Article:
The Maginot Line was arguably the most sophisticated system of fortifications in history. Kilometers thick at points, it had observation posts, anti-tank ditches, fortresses with retractable turrets, flood zones, and thousands of bunkers. Contrary to the way it is often described in history books, it wasn’t irrelevant. It blocked an invasion route through northern France, including and especially Alsace-Lorraine, which France had fought for at great cost. It simply wasn’t as relevant, or relevant in the way its designers intended, after the character of war changed.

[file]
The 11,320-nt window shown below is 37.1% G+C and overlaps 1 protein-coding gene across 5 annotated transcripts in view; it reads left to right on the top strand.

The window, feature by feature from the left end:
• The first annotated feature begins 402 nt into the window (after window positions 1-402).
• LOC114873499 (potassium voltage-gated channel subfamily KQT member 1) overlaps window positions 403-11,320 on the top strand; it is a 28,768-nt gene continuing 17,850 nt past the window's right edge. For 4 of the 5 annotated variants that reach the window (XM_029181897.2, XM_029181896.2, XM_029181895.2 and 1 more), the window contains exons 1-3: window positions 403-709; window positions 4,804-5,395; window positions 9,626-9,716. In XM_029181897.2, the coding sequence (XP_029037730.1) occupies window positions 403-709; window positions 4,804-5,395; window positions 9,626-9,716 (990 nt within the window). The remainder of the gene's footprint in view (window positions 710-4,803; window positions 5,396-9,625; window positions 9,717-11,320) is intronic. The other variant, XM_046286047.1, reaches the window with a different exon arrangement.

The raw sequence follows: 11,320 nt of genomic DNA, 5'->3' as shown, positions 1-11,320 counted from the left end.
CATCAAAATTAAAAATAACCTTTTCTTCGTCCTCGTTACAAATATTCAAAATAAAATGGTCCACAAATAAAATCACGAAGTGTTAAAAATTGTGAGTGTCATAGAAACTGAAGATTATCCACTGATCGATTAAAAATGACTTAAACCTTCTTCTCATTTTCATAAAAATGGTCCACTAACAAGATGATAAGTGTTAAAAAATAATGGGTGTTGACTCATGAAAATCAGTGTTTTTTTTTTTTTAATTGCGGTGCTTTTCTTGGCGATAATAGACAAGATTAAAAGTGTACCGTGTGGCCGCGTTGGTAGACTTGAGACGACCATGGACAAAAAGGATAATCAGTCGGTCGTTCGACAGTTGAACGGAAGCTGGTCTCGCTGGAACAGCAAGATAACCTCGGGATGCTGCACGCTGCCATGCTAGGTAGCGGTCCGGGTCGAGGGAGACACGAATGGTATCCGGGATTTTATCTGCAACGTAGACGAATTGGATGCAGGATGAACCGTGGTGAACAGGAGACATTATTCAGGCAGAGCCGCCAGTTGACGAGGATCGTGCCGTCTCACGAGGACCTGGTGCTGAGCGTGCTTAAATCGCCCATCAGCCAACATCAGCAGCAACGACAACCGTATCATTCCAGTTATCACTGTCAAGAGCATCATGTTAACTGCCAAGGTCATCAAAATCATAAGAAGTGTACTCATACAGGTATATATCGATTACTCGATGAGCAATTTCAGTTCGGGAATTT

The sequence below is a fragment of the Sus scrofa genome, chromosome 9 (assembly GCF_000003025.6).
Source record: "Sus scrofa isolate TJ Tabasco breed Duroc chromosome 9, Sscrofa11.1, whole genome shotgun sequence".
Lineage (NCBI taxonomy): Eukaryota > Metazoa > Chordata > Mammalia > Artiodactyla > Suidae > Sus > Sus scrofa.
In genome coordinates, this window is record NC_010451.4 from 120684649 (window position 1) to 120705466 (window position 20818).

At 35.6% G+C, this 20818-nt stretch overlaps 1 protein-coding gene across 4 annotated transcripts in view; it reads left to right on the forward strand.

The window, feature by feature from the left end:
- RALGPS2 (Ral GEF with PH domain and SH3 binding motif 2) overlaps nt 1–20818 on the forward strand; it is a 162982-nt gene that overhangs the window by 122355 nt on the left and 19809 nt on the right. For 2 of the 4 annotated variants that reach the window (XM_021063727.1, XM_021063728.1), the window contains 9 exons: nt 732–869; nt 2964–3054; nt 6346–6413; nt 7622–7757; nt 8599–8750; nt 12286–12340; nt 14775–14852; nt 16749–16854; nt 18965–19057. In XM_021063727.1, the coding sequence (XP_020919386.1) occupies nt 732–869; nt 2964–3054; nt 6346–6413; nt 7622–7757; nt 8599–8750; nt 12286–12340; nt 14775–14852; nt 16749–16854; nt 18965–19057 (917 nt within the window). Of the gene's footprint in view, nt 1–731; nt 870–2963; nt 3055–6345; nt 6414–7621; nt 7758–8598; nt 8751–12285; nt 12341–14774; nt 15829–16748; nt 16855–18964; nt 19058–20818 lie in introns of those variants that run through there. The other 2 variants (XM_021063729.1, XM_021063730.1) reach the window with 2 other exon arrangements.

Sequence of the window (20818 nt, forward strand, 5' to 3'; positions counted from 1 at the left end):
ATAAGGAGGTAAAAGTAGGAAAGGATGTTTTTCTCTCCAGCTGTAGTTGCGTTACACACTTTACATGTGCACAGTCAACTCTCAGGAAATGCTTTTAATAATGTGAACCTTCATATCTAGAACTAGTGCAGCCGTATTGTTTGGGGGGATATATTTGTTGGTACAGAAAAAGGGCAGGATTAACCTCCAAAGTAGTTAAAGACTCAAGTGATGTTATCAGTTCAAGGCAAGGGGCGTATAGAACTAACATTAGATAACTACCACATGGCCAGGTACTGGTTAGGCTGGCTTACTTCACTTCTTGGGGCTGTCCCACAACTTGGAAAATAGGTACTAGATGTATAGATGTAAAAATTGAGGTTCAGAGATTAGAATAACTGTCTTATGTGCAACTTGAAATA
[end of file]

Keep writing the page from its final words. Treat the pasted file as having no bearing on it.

War has an unchanging nature. War is violent, interactive, and fundamentally political. War’s character, by contrast, changes, and reflects how technology, law, ethics, and many other factors influence combatants’ use of violence to create political outcomes. The character of war is a semi-regular topic of discussion among military theorists, and one that has an unfortunate tendency to descend into esoteric arguments that are fascinating